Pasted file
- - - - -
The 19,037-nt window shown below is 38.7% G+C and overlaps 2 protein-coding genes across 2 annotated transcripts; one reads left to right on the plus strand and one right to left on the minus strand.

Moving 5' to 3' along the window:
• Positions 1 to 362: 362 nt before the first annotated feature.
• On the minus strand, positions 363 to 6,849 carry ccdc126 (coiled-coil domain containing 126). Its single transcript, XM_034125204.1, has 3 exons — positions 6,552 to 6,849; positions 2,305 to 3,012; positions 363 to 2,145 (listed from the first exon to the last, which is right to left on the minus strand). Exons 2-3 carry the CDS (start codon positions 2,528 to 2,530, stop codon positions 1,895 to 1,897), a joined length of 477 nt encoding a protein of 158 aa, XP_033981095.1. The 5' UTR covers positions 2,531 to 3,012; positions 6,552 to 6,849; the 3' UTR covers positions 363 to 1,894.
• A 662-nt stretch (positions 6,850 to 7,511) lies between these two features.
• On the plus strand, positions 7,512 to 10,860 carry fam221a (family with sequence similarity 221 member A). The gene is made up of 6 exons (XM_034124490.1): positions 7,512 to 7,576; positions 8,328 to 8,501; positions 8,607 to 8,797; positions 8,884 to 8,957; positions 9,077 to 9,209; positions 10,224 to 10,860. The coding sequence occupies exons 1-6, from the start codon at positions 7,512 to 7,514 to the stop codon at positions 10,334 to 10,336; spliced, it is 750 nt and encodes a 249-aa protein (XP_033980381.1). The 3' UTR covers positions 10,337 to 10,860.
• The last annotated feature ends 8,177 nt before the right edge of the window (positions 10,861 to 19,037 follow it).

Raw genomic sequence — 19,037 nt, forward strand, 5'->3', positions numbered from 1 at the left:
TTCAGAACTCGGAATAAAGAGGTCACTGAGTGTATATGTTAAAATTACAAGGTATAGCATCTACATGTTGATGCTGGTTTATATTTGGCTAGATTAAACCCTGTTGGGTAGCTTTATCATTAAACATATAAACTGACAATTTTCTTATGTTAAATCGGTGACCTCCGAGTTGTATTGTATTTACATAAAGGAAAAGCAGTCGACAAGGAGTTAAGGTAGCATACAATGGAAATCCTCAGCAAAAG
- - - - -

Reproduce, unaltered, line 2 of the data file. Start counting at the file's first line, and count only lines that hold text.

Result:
Moving 5' to 3' along the window: